Summit Lake Paiute Tribe of Nevada

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The Summit Lake Paiute Tribe of Nevada is a federally recognized tribe of Northern Paiute Indians in northwest Nevada.[1] Their autonym in their language is Agai Panina Ticutta, meaning "Fish Lake Eaters."[2] They are traditionally known as the "Fish Eaters."[3]

The Summit Lake Paiute Tribe has a federal reservation, the Summit Lake Indian Reservation, at 41°31′27″N 119°03′08″W / 41.52417°N 119.05222°W / 41.52417; -119.05222 in Humboldt County, Nevada. The reservation was established in 1913 and is 12,573 acres (50.9 km2), with 10,098 acres (40.9 km2) of trust lands.[3] At a remote northwest corner of Nevada, the tribe is the most isolated among the nine federally recognized tribes in the state.

In October 2016 a federal law was passed to put approximately 941 acres (3.81 km2) acres of Bureau of Land Management (BLM) land into trust for the Tribe in order to expand their reservation; this was done under the Nevada Native Nations Land Act. Gaming is prohibited on the new lands.[4]

Reservation[edit]

The Summit Lake Indian Reservation is located at 41°31′27″N 119°03′08″W / 41.52417°N 119.05222°W / 41.52417; -119.05222 in Humboldt County, Nevada. The reservation was established in 1913 and is 12,573 acres (50.9 km2), with 10,098 acres (40.9 km2) of trust lands.[3] In 1990, 6 tribal members lived on the reservation. In 1992, 112 people were enrolled in the tribe.[1] Summit Lake is part of the reservation. There is no safe source of drinking water on the reservation.[3]

Under the Nevada Native Nations Land Act, passed in October 2016, Bureau of Land Management (BLM) land and Forest Service lands in the state are being put into trust by the Department of Interior for six federally recognized tribes, to expand their reservations. Among them, Summit Lake Paiute Tribe will have 941 acres (3.81 km2) of BLM land put into trust for its reservation. Gaming is prohibited on the new lands.[4]

History[edit]

Traditionally, before European-American contact, the Agai Panina Ticutta peoples controlled an area of 2,800 square miles (7,300 km2) around the borders of what is defined as present-day Nevada, California, and Oregon. Other bands of Paiute, Shoshone and Bannock held territory throughout Nevada and southwestern Oregon.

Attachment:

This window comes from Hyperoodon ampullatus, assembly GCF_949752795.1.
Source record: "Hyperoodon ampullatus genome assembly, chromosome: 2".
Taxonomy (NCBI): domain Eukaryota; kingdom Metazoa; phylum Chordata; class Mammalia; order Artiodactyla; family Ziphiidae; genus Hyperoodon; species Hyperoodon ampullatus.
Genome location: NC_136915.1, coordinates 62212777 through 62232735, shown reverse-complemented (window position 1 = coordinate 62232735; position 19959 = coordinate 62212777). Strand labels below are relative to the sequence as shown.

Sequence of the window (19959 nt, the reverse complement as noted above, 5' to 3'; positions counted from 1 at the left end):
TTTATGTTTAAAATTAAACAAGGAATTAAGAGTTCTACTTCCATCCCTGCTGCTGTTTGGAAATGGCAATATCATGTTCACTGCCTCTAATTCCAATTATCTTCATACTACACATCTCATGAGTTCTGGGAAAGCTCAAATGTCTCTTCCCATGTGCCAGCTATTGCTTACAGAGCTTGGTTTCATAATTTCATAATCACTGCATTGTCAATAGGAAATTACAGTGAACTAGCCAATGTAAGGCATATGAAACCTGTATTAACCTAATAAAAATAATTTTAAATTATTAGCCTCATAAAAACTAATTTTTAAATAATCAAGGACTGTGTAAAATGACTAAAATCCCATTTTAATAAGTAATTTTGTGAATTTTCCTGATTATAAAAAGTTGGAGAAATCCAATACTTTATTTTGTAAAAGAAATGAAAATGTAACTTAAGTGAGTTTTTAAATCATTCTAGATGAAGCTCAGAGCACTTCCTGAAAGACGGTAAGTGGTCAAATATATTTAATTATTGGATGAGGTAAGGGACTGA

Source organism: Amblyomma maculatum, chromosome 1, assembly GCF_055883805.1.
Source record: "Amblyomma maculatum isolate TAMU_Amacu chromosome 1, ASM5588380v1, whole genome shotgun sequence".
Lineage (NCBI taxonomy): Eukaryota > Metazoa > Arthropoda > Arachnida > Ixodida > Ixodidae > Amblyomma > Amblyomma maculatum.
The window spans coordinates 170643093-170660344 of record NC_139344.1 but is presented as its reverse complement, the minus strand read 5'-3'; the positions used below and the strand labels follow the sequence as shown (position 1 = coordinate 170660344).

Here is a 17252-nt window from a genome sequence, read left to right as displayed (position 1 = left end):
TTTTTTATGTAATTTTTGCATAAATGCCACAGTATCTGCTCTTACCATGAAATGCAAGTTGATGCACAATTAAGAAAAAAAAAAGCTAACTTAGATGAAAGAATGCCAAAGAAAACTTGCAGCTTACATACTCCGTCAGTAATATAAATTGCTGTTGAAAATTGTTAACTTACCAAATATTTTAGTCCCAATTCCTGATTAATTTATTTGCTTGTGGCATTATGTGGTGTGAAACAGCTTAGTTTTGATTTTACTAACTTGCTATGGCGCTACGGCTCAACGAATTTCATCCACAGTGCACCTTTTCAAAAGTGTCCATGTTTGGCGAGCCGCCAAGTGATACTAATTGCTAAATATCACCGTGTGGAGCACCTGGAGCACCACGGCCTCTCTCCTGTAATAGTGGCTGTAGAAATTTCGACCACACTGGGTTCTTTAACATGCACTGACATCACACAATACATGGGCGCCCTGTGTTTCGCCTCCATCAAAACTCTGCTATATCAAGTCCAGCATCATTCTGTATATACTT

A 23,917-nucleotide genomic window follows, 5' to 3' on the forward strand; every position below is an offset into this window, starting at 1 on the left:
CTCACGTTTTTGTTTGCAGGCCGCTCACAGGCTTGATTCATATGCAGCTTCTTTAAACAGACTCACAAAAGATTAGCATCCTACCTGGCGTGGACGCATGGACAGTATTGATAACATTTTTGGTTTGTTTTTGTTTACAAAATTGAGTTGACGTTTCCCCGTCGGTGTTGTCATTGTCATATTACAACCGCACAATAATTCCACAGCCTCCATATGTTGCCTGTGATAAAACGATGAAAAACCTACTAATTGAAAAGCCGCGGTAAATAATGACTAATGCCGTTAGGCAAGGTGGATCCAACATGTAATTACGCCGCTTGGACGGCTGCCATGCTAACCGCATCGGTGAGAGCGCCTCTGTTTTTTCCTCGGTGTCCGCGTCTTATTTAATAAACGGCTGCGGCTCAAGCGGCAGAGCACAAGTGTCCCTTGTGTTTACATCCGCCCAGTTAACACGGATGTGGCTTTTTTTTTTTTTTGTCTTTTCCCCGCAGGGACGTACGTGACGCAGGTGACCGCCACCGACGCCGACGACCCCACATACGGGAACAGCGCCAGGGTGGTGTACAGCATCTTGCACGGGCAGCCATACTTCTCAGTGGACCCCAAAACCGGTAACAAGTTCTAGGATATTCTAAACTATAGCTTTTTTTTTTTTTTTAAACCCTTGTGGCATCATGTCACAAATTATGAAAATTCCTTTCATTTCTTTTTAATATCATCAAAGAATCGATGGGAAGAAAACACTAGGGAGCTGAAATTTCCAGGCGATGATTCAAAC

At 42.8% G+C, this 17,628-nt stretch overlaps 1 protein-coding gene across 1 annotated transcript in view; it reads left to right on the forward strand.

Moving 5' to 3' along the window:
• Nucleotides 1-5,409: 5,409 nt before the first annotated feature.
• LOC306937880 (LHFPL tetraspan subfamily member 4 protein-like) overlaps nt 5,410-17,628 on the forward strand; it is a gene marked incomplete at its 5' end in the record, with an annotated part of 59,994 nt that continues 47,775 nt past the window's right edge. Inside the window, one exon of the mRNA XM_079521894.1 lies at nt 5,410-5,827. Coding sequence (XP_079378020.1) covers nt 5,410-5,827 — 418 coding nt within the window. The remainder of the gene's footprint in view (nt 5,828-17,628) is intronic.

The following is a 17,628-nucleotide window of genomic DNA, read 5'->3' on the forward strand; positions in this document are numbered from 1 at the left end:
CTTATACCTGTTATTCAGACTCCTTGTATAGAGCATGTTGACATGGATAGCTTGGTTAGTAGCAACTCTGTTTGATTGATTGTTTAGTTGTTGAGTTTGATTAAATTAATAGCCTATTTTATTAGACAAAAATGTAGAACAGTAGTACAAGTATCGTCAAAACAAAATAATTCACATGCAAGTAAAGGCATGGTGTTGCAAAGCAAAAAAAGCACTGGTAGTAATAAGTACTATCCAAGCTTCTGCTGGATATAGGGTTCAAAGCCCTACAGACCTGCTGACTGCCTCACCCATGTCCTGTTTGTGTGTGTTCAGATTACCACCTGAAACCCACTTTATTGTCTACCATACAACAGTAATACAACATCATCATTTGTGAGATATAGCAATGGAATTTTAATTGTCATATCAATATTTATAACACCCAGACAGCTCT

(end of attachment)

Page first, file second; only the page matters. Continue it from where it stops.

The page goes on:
Their lands were unilaterally seized by the United States (US) government following the American Civil War. In 1867 this property became part of a military reservation, Camp McGerry. After ending activities in this area, the military abandoned this camp in 1871. The buildings of Camp McGerry still standing have become tribal property.[3]

During the 1880s through the early 1900s, the state of Nevada did not allow Indian children to attend state public schools. The federal government forced tribal children to attend Indian boarding schools at Fort Bidwell, California; Stewart, Nevada; and the Sherman Institute at Riverside, California. These were intended to assimilate children to the majority culture; they were required to speak English at school and were mixed with children of many other tribes. To keep their children in their families, many tribal members moved away from the reservation.[3] They sometimes joined growing Indian colonies on the outskirts of cities where the parents could find work. Some of these, such as the Reno-Sparks Indian Colony, have since been formally recognized by the federal government as tribes.

The current tribal reservation was created on January 14, 1913, by President Woodrow Wilson's Executive Order number 1681, which set aside 5,026 acres (20.3 km2) in trust for the tribe.[3]

On October 24, 1964, the Agai Panina Ticutta Tribe of the Northern Paiute Nation voted to give up their traditional form of government, with hereditary chiefs. They created a new elected government under the 1934 Indian Reorganization Act. Following this action, they received federal recognition as the Summer Lake Paiute Tribe on January 8, 1965.[3]

Today[edit]

The Summit Lake Paiute's tribal headquarters is located in Sparks, Nevada.[5] They have a government-to-government relationship with the US federal government. Currently 120 people are enrolled in the tribe.[3] Their priority is protection of their natural and environmental resources. Outsiders are not allowed to hunt or fish on the reservation.

The tribe is governed by an elected five-person Tribal Council, including the chairperson. They are elected for three-year terms.[1] Their 2009-2012 tribal council is as follows:

  • Chairman: Desoto
  • Vice-Chairperson: Trejo Gonzalez
  • Secretary/Treasurer: DeLaLuz
  • Member: Jerry L. Barr
  • Member: J.L. Barlese[5]

Notes[edit]

  1. ^ a b c Pritzker, 226
  2. ^ d'Azevedo, 463
  3. ^ a b c d e f g h i "About the Tribe." Summit Lake Paiute Tribe Environmental Protection Department. 30 July 2008 (retrieved 9 Dec 2009)
  4. ^ a b "Nevada Native Nations Land Act", Propublica website; accessed 30 November 2016
  5. ^ a b "Summit Lake Paiute Council." Summit Lake Paiute Tribe Environmental Protection Department. 3 Dec 2009 (retrieved 9 Dec 2009)

References[edit]

External links[edit]